Melissa Lozada-Oliva Poems You Need In Your Life
Who is Melissa Lozada-Oliva? If you don't stalk the Button Poetry Youtube channel like I do, you might not recognize the name.
Melissa's official facebook page claims her to be "a spoken word poet living in Boston."
Her Twitter describes her as "sensitive & already offended."
Her Tumblr about page uses terms like "bookstore babe" and "gap-toothed bruja."
So here's my go at it: Melissa Lozada-Oliva is a luminescent firecracker of a woman, and if you're interested poetry, feminism, feelings, or The Human Condition™ - then the poems below are for you.
-Without further ado and in no particular order -
Four Kick-Ass Melissa Lozada-Oliva Poems:
Because I Tried to Pick One and Couldn't
"'Strep Throat is serious,' she says. 'It can lead to cardiac arrest if you keep getting it.'
So maybe my tonsils are in an older and more serious relationship.
The kind where you don't tell anyone that things are wrong because it's the only way you've known love - and your own mouth."
There is something so simple and yet so heart-breakingly true in the language of this poem. The metaphor of tonsils and reoccurring strep throat as a toxic relationship is not complicated, but damn is it strong. So often, people aren't taught what abuse is, let alone that they don't deserve it, until it's too late. So often, we don't call ourselves survivors until years later when we know better. This poem is an anthem for every person who has woken up terrified of their own life and decided to make a change.
And one of my favorite things about Melissa's poetry is that she doesn't tie everything up with a bow and tell you your life will get better if you just take her advice. This poem in particular ends in a definitive question mark. Her poem says: this is what I did to survive. It wasn't pretty or fun. I'm not even sure it was the right choice. But I'm still here, and that's what matters to me.
"It's like maybe everything girls do is evolution of defense mechanism. Like this is protection.
Like our 'like's are our knee pads,
Our 'um's are the knives we tuck into our boots at night,
Our 'you know's are the best friends we call when we're walking down a dark alley.
Like this is how we breathe easier."
This poem is so clever and poignant. It brings to the foreground just how much women's speech is nitpicked and dictated by others, especially young women by older men; and by extension, how young women's lives are dictated by older men in all senses. Melissa offers an opposing view to Taylor Mali's "Totally Like Whatever, You Know" which criticizes young women's less-than-declaritive speech patterns, with the idea that women's speech should be celebrated solely for the fact that women's voices are finally being used.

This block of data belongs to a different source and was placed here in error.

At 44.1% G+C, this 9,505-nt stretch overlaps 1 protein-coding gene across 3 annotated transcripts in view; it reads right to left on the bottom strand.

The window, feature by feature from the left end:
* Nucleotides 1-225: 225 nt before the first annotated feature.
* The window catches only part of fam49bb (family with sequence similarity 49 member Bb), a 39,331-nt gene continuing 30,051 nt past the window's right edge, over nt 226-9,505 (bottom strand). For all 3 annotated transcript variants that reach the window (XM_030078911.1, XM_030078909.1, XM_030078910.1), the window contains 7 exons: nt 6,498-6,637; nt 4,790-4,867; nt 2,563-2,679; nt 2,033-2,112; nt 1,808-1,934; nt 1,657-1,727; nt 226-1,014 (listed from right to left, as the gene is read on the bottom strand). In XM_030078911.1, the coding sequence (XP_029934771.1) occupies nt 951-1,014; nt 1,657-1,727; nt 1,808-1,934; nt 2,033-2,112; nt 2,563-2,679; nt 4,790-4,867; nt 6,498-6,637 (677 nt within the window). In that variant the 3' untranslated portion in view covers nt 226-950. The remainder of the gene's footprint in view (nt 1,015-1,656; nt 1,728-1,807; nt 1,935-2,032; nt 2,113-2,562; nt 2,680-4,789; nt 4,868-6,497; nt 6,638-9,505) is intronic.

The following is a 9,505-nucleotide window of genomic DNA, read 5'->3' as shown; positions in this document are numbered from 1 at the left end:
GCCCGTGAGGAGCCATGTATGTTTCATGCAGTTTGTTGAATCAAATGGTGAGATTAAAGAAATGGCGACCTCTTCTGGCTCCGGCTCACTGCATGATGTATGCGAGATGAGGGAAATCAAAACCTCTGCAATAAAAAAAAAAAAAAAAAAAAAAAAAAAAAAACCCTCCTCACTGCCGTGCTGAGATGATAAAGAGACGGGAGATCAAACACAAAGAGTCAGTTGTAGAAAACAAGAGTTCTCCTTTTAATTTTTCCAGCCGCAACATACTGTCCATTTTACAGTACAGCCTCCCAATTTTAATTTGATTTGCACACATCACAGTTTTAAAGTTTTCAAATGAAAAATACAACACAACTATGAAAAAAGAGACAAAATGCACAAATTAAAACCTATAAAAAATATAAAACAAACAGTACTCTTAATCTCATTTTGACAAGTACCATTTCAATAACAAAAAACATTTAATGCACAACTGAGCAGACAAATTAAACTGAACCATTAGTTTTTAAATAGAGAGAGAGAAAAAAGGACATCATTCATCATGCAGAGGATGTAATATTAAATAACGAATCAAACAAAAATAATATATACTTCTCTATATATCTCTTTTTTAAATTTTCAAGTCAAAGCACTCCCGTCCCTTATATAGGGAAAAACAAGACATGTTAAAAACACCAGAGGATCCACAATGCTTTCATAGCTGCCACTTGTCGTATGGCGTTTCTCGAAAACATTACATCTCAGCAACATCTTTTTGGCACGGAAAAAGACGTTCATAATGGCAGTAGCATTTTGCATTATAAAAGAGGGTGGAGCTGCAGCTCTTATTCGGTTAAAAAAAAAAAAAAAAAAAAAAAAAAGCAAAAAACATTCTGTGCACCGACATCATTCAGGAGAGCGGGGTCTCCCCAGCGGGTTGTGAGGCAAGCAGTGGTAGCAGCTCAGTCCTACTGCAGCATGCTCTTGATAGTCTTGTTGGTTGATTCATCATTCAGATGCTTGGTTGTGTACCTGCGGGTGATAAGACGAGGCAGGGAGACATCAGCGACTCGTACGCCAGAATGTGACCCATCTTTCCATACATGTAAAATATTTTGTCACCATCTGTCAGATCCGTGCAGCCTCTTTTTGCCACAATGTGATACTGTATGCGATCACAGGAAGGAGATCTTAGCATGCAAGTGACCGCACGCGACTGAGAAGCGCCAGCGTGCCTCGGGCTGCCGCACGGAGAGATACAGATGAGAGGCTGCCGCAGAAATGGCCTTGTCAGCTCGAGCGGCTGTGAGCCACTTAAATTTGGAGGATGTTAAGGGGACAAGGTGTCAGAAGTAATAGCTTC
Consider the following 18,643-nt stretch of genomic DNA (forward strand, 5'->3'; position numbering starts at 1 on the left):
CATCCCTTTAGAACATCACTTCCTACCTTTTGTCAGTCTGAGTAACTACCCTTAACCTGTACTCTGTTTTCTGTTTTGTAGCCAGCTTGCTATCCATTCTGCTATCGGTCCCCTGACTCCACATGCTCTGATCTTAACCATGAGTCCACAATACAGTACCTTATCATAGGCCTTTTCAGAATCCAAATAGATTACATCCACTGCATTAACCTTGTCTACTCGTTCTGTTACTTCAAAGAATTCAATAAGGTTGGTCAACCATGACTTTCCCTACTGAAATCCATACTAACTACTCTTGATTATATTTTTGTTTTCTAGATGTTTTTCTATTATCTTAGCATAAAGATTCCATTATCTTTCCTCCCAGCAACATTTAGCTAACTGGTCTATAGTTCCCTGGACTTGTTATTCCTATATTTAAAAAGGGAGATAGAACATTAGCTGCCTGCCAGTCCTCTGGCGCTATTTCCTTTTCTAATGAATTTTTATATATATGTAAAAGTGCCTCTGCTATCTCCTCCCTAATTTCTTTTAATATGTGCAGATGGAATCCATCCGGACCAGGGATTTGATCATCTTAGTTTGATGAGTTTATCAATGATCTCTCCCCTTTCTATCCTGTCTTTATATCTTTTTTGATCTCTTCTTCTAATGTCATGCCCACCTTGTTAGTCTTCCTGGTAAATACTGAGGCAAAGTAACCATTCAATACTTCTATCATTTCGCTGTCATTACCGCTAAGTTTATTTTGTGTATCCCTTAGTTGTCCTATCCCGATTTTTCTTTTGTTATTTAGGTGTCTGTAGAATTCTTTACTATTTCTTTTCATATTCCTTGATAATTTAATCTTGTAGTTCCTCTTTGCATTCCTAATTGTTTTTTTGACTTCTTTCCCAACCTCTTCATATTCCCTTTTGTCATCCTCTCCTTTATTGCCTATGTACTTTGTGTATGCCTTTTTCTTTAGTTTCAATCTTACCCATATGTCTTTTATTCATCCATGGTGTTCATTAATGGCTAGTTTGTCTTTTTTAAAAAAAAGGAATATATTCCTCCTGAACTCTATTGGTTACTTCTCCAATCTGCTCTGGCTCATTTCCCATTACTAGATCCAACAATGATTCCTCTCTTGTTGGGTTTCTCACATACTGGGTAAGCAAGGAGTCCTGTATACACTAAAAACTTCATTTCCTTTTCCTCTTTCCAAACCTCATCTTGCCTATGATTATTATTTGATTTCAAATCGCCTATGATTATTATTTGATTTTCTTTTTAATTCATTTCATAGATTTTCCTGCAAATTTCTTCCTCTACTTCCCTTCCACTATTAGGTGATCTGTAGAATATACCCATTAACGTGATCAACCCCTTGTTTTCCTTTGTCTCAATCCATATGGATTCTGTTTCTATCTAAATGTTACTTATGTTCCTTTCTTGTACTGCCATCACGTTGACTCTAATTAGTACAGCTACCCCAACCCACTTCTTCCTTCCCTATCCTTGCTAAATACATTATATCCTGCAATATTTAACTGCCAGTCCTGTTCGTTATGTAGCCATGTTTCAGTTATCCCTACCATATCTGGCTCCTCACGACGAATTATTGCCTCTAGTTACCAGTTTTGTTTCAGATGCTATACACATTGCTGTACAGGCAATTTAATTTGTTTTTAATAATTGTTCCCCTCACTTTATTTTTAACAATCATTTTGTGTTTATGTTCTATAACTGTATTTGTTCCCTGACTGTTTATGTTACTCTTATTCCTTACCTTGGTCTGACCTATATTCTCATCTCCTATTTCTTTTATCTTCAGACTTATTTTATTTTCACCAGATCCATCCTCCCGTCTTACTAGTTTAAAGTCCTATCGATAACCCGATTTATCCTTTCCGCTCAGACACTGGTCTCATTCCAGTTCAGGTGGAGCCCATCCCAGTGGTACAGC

"'Ok,' Yosra says. 'This is the most middle-eastern thing I've ever done.'
And I think of the most Guatemalan-Colombian thing I've ever done.
And maybe it's grow
and not feel the hairs scream and fall around me,
but knowing and believing they're there.
I think about the most American thing we've ever done
and it's hide in this bathroom."
I love this piece for one of the many reasons I fall head-over-handlebars for all of Melissa's work: and that's the sheer, unbridled honesty. In this poem, Melissa captures such a tender and crucial moment of kindred souls and realization. She lays her insecurities and fears out on the table without hiding behind hyperboles or imagery. This poem allows us to experience a real life moment from the perspective of someone other than ourselves, and the way it evokes emotion and empathy so organically is amazing.
"My Spanish is 'soooo hungry...'
My Spanish reaches for words at the top of a shelf
with no stepping stool
Is hit in the head with all of the words
that had been hiding up there.
My Spanish wonders if it's bad to eat something that's expired.
My Spanish wonders if it has an expiration date.
My Spanish asks you why it's always being compared to food: 'es spicy - hot - sizzle...'
My Spanish wants to let you know it is not something to be eaten and then shit out
But does not really believe it."
The comparisons in this poem just blow me away. This poem is like shapes printed on translucent paper being laid on top of each other one by one until a cohesive understanding forms. The tension in the poem is wonderfully paced, building softly with unassuming parallels like soggy puzzles and lipstick marks on tooth brushes, and growing into a second story of her parent's divorce. The poem questions how memory and experience influence heritage, which is something everyone ends up questioning at some point in their lives.